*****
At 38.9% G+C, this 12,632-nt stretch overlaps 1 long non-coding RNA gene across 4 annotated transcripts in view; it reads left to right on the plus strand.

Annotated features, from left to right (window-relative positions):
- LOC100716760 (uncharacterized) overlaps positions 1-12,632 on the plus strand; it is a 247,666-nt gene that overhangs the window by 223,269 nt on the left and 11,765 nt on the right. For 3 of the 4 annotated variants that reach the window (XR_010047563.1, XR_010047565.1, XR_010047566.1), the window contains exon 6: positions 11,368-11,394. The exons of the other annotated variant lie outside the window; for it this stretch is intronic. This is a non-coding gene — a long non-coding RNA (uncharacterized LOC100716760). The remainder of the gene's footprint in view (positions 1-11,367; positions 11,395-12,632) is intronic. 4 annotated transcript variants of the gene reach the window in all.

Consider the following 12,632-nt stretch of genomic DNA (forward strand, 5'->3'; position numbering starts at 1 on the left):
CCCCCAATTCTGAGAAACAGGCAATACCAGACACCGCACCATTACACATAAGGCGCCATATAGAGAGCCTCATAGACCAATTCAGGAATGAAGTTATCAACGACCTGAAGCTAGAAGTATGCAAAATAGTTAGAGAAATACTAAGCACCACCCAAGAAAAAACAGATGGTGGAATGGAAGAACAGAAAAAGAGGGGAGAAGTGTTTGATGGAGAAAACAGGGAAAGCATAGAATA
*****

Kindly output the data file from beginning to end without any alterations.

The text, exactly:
At 38.9% G+C, this 12,632-nt stretch overlaps 1 long non-coding RNA gene across 4 annotated transcripts in view; it reads left to right on the plus strand.

Annotated features, from left to right (window-relative positions):
- LOC100716760 (uncharacterized) overlaps positions 1-12,632 on the plus strand; it is a 247,666-nt gene that overhangs the window by 223,269 nt on the left and 11,765 nt on the right. For 3 of the 4 annotated variants that reach the window (XR_010047563.1, XR_010047565.1, XR_010047566.1), the window contains exon 6: positions 11,368-11,394. The exons of the other annotated variant lie outside the window; for it this stretch is intronic. This is a non-coding gene — a long non-coding RNA (uncharacterized LOC100716760). The remainder of the gene's footprint in view (positions 1-11,367; positions 11,395-12,632) is intronic. 4 annotated transcript variants of the gene reach the window in all.

Consider the following 12,632-nt stretch of genomic DNA (forward strand, 5'->3'; position numbering starts at 1 on the left):
CCCCCAATTCTGAGAAACAGGCAATACCAGACACCGCACCATTACACATAAGGCGCCATATAGAGAGCCTCATAGACCAATTCAGGAATGAAGTTATCAACGACCTGAAGCTAGAAGTATGCAAAATAGTTAGAGAAATACTAAGCACCACCCAAGAAAAAACAGATGGTGGAATGGAAGAACAGAAAAAGAGGGGAGAAGTGTTTGATGGAGAAAACAGGGAAAGCATAGAATA